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Everything posted by ak_nz

  1. If you mean how data is passed via the connector pane - it is all passed by value from a logical stand-point. That includes references, so you get a copy of the reference number in the VI, but it points to the same memory location. I say "logical stand-point" as there are some instances where the compiler will get clever and optimize the call (or places where you have specified it such as sub-routine). However, this doesn't affect how you as a programmer can view the behavior.
  2. I'll preface my answer with - I haven't opened your code (no access to LV right now). So I can't speak to specifics. But my opinion - you should have a single composition root (main.vi) that creates and injects all the main resources at the beginning of execution. Then, that same root manages disposition (including any specific ordering) at application exit. Main either keeps references for later disposal, or each level of your execution 'hierarchy' returns it's injected dependencies recursively to enable that (eg. as part of a Dispose() method).
  3. Personally I don't think of delegation as a pattern, just a natural consequence of encapsulation. In your example, you've included demonstrating polymorphism and delegation. If you want to focus only on delegation, I would probably make some adjustments: Two classes - "Duck" and "QuakingFunction". Duck class contains a QuakingFunction object. It has a 'constructor' or method to set the required object for that task (dependency injection). Duck class exposes the static "Quak" method. This method internally calls QuakingFunction.Quak() method of the object (your delegation). Note - if you make the QuakingFunction.Quak() method virtual, it lets you implement new child classes in the future that Quak differently (Strategy pattern). You inject the one you want at the time. You don't need the derived Duck classes at all in order to demonstrate delegation. The Duck.Quak() method can of course be called with the child class objects so that they too can quack .. like a duck (Inheritance).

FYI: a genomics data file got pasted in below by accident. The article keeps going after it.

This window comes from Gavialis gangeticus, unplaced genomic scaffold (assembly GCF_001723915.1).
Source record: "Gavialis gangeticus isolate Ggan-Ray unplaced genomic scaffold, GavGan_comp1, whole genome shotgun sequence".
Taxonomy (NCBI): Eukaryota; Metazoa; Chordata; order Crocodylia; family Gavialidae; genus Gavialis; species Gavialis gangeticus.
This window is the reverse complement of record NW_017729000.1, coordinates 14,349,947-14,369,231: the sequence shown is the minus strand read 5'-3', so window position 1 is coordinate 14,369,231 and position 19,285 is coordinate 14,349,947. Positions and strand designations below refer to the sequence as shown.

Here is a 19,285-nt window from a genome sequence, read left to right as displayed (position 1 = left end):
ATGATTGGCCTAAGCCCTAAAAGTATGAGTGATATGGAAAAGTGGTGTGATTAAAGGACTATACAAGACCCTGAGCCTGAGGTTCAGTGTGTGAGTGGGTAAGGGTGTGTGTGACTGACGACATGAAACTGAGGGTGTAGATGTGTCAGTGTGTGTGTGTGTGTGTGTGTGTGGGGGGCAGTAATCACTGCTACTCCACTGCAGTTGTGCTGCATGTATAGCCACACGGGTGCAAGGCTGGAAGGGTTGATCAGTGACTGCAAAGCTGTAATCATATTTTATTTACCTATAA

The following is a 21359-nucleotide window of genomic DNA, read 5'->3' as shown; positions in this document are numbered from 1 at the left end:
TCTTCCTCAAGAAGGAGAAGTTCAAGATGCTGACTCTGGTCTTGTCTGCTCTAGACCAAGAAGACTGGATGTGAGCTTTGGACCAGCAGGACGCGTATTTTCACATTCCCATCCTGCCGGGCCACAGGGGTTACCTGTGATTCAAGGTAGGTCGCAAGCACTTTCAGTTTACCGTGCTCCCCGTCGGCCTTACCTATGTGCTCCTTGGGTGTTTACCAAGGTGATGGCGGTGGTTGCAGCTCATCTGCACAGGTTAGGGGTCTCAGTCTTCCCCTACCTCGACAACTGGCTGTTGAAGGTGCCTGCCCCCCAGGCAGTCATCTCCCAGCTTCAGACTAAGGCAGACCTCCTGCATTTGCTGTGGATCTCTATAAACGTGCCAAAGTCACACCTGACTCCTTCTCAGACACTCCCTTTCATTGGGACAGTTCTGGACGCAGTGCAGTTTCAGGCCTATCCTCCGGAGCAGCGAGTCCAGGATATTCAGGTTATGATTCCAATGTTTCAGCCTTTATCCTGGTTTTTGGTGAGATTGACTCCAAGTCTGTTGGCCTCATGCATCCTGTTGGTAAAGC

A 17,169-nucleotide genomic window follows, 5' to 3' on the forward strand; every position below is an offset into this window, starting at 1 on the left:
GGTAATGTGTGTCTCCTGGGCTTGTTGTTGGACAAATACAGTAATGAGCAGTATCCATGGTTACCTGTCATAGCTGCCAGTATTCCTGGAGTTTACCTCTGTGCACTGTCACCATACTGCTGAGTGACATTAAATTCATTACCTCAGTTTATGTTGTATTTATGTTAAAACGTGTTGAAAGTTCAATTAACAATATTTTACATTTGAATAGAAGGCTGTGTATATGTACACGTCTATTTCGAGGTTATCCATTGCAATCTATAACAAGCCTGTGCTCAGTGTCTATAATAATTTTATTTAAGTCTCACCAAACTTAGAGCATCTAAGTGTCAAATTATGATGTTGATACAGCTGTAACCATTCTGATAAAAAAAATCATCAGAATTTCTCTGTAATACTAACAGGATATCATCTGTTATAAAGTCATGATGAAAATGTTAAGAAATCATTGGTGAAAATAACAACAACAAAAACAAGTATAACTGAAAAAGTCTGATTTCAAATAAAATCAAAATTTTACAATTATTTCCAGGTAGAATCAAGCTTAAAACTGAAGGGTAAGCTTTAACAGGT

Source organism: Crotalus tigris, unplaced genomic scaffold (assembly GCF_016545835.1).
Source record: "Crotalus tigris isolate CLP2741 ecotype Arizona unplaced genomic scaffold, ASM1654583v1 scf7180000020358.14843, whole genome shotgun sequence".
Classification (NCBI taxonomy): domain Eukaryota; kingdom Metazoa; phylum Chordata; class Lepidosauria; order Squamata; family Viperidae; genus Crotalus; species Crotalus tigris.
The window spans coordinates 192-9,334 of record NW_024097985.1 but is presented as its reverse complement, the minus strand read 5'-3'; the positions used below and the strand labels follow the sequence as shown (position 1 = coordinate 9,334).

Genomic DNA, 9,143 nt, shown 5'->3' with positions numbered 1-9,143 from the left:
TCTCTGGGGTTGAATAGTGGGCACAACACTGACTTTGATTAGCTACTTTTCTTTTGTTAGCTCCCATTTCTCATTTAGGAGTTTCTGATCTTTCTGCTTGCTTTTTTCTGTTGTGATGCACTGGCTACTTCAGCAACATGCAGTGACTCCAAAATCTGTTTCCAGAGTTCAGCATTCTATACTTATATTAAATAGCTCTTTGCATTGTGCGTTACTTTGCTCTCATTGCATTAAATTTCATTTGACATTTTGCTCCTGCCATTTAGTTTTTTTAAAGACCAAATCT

4. I'm afraid you're stuck with NIPM, as far as I'm aware. There used to be a method by which you could install packages manually but I don't know if it still exists. To get around conflicts with ICT at our workplace, we virtualize the dev environment. Then we can do whatever we want (off the network). That might be something you could pursue as well.
  5. I'll add my voice to that. When I ran Sequence Editor, I had an almost violent physical reaction. I don't mind the white as much (yes, I'd prefer something darker). I dislike the lack of clear contrasting colours on buttons, labels and the missing cognitive aids such as grids lines. We were planning to transition to 2020 but we've decided to stick with 2019 instead. Pity; the new Quick-drop aka LV is really nice.
  6. The method is static - you don't need a constructor node so try without that. The exception text isn't in a language I'm familiar with but I suspect it may be due to which thread is executing the clumps. Try also setting the VI execution properties for the enclosing VI to run in the UI thread only.
  7. I assume you're talking about a WPF app. WPF apps are normally launched via the static entry point App.Main() method, just like Windows Forms and Console apps (which by default specify a Main method in the arbitrarily named Program class). The contents of this method is normally generated for you by the compiler, and typically creates an instance of the App class, calls it's InitializeComponent() method followed by the Run() method. The default implementation of the InitializeComponent() method is parse your App.xaml, determine the startup Window class (in your case, MainWindow.xaml) so that Run() method can startup the Dispatcher for the message loop and load your window class. Try calling the static Main() method in your assembly.
  8. We're not a small business, we're part of a large one. Guess there are benefits to such things after all.
  9. VM works best for me. We're lucky that we have covered the Client OS licensing part of things so it frees us up to create a VM per "project" if need be and to share the VM (+ change the product key). You need a good external storage to keep all these VMs backed up, but when transitioning back to an old project it just a case of copying it back over to the dev machine.